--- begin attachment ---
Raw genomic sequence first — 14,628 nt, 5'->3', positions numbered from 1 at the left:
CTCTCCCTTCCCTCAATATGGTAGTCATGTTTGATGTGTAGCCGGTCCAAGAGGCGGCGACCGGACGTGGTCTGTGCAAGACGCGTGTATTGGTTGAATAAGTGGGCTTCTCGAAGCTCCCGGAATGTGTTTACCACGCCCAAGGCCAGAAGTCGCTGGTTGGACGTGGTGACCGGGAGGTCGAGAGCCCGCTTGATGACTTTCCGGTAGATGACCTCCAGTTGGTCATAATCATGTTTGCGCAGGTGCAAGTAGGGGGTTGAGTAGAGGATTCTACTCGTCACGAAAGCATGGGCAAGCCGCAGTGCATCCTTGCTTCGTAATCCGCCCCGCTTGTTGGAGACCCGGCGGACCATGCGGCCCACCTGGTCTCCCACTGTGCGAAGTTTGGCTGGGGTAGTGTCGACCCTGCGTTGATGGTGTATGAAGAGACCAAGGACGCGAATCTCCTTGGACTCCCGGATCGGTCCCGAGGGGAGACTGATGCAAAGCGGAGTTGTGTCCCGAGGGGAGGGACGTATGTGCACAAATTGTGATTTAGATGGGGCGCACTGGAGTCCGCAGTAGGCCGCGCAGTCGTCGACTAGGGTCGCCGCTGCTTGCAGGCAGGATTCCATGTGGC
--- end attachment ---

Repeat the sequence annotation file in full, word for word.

Raw genomic sequence first — 14,628 nt, 5'->3', positions numbered from 1 at the left:
CTCTCCCTTCCCTCAATATGGTAGTCATGTTTGATGTGTAGCCGGTCCAAGAGGCGGCGACCGGACGTGGTCTGTGCAAGACGCGTGTATTGGTTGAATAAGTGGGCTTCTCGAAGCTCCCGGAATGTGTTTACCACGCCCAAGGCCAGAAGTCGCTGGTTGGACGTGGTGACCGGGAGGTCGAGAGCCCGCTTGATGACTTTCCGGTAGATGACCTCCAGTTGGTCATAATCATGTTTGCGCAGGTGCAAGTAGGGGGTTGAGTAGAGGATTCTACTCGTCACGAAAGCATGGGCAAGCCGCAGTGCATCCTTGCTTCGTAATCCGCCCCGCTTGTTGGAGACCCGGCGGACCATGCGGCCCACCTGGTCTCCCACTGTGCGAAGTTTGGCTGGGGTAGTGTCGACCCTGCGTTGATGGTGTATGAAGAGACCAAGGACGCGAATCTCCTTGGACTCCCGGATCGGTCCCGAGGGGAGACTGATGCAAAGCGGAGTTGTGTCCCGAGGGGAGGGACGTATGTGCACAAATTGTGATTTAGATGGGGCGCACTGGAGTCCGCAGTAGGCCGCGCAGTCGTCGACTAGGGTCGCCGCTGCTTGCAGGCAGGATTCCATGTGGC